Tomatoes, garbage and the Azzurri

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There’ll be a national inquest, but no tomatoes will be thrown. The Azzurri’s Euro 2008 campaign ended in disappointment but not disgrace. That distinction may not, though, be enough to save Roberto Donadoni.

Italy’s quarter-final exit can be boiled down to a few random, misleading numbers, but no matter how you crunch them one thing is clear: Italy’s record in this tournament stinks almost as much as that abandoned garbage in Naples.


They didn’t even qualify in 1984 and 1992 and they have won it just once, on home soil, back in 1968 winning the semi-final with the toss of a coin and needing a replay to beat Yugoslavia in the final.

Anyway, for those who like nothing better than a bit of schadenfreude and for masochistic calcio fans, here are the vital statistics.

0 Number of goals scored by Italy from open play. Also the number of goals scored by front man Luca Toni. And, judging from Roberto Donadoni’s team selection against Spain, the number of Italian midfielders who can provide a creative spark in the absence of Andrea Pirlo.

1 - Italian midfielder who was unlucky to be booked. Andrea Pirlo was yellow carded for committing a foul so an injured teammate could get attention. Minutes later, with sublime inconsistency, Slovakian referee Lubos Michel stopped play when a French player was down. This sidelined Pirlo against Spain but I am in no way suggesting there was a conspiracy or that, with him, Italy would have won. His set pieces – that penalty against France apart v– were a bit dodgy this tournament.

2 - The most shots any Italian player had on target during Euro 2008, penalties missed by the Azzurri in the shoot-out against Spain and goals scored by Roma’s ‘attacking midfielder’ Simone Perrotta in 44 appearances for Italy.

3 - Strikers Donadoni usually fielded before the tournament in an unusual – for an Italian coach –  4-3-3 formation. After the debacle against Holland, he switched to 4-3-1-2 although, against Spain, that probably deteriorated into something much duller.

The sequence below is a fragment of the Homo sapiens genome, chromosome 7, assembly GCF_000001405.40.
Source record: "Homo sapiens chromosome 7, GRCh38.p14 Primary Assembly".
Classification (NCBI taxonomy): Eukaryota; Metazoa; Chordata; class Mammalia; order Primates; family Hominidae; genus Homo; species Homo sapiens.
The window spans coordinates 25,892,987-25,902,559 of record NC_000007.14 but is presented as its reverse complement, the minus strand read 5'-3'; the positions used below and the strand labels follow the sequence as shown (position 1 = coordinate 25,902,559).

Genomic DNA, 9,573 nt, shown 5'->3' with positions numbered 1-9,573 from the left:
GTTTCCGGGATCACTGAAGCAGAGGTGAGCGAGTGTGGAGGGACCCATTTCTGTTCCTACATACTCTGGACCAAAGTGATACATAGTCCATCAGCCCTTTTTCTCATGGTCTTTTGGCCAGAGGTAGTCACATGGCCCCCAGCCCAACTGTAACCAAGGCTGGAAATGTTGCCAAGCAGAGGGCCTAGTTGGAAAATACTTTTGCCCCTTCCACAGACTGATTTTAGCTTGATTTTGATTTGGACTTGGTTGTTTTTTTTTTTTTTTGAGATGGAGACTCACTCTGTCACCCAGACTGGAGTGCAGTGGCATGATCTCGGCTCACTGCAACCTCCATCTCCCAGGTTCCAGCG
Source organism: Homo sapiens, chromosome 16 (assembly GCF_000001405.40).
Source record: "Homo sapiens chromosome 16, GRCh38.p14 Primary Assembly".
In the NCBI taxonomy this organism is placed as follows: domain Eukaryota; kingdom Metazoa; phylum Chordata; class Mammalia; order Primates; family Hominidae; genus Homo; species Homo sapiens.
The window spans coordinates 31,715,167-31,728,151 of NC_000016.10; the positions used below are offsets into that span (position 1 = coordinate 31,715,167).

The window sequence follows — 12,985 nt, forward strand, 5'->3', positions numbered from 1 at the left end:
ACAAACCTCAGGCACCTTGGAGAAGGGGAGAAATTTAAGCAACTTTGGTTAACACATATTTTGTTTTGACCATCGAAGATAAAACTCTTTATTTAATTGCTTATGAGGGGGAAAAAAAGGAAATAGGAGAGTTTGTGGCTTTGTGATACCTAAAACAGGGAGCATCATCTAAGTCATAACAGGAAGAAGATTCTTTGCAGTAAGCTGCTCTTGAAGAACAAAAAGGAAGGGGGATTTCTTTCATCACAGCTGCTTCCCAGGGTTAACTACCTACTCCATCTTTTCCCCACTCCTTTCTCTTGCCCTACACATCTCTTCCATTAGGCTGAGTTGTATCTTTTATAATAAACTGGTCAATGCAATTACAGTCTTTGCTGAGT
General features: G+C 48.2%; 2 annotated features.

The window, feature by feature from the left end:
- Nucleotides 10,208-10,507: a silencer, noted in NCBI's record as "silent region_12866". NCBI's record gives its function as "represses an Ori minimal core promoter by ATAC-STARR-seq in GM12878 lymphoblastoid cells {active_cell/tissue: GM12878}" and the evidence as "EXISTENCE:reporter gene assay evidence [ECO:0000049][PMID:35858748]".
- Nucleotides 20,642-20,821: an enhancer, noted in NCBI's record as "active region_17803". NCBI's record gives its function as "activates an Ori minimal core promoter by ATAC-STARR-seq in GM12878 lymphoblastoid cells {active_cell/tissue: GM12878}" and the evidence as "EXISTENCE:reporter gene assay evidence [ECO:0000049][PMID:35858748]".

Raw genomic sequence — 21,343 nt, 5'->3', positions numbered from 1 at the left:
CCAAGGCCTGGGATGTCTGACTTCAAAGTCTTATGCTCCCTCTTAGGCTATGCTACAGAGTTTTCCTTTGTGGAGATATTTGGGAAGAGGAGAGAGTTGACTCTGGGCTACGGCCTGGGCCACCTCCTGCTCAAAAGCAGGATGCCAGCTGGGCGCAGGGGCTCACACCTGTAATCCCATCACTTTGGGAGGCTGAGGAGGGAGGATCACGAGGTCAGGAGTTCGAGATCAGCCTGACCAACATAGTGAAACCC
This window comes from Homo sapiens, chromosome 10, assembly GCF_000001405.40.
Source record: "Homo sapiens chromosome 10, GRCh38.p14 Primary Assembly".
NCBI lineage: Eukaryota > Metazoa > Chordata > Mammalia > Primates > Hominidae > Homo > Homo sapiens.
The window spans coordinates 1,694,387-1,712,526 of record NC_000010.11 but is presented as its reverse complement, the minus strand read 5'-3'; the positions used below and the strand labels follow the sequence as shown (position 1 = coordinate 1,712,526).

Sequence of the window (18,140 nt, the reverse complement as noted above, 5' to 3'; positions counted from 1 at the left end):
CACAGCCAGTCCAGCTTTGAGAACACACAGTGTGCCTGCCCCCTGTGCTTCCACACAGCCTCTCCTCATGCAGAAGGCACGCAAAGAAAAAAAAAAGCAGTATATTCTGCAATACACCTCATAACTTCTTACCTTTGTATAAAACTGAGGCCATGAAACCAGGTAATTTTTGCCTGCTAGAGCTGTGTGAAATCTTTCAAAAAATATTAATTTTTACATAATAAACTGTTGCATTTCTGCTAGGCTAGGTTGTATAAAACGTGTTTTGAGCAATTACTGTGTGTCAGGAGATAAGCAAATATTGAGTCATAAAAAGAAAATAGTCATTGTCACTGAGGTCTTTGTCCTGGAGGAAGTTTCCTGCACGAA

4 - Central midfielders Donadoni deployed to stifle Spain. It worked until the shoot-out. But it had Alberto Costa from Corriere della Sera lambasting Donadoni for Italy’s “demoralising scarcity” and for “resurrecting elements of the old catenaccio”.

With Spain’s central defensive partnership – Puyol and Marchena – looking creaky, it seemed a shame not to test their mobility in some more imaginative way than simply lobbing up high balls for Toni to get on the end of. Mind you, visitors to the BBC’s Euro 2008 website gave Puyol an average rating of 6.91 which just shows you can fool some of the people a lot of the time if you look grimly determined.

Four was also the number worn by Juve defender Giorgio Chellini, one of the few Azzurri players to enhance their reputation in this tournament. If Andrea Barzagli is the new Cannavaro, Chellini is the new Materazzi – and yes that is intended to be a compliment.

Chiellini: Crippled Cannavaro but was one of better performers

7 - Italian strikers who failed to score at Euro 2008. It is easy to blame it all on Toni but hardly fair. Still, Pippo Inzaghi might expect a call from Donadoni or his successor.

10 - Shirt number of Daniele De Rossi who looked pretty good in his three games and didn’t use his elbow inappropriately once.

14 - The number of Toni’s shots that missed the target during Euro 2008. Maybe Genoa’s Marco Borriello might have been worth a try. He looked sharp in training.

17 - An unlucky number in Italy, although Spain’s number 17, Guiza, missed his spot-kick in the shoot-out.

29.15 - The average age of Italy’s Euro 2008 squad – almost four years older than Spain’s average age – which might explain why Donadoni said his players were “shattered” by the time the shoot-out started.

38 - Years since Italy last lost by a three-goal margin in a major tournament – they were stuffed 4-1 by the Brazil of Pele, Jairzinho, Rivelino, Carlos Alberto et al in the 1970 World Cup final.

Brazil outclass the Azzurri 4-1 in 1970 World Cup final

42 - Per cent chance that Italy won’t make it through the group stages of a European Championships. In 1980, 1996 and 2004, they didn’t even make the last eight.

100 - Per cent of Azzurri fans who think that Donadoni is crostini – toast.

535 - Minutes since Toni last scored for Italy.

The pity of it is that Italian football has spent years trying to escape from the clichés about catenaccio, dour defence and football matches as chess games. And in one drab Sunday night, they have just reinforced almost every negative stereotype about calcio. That, ultimately, may be the real blow from this campaign.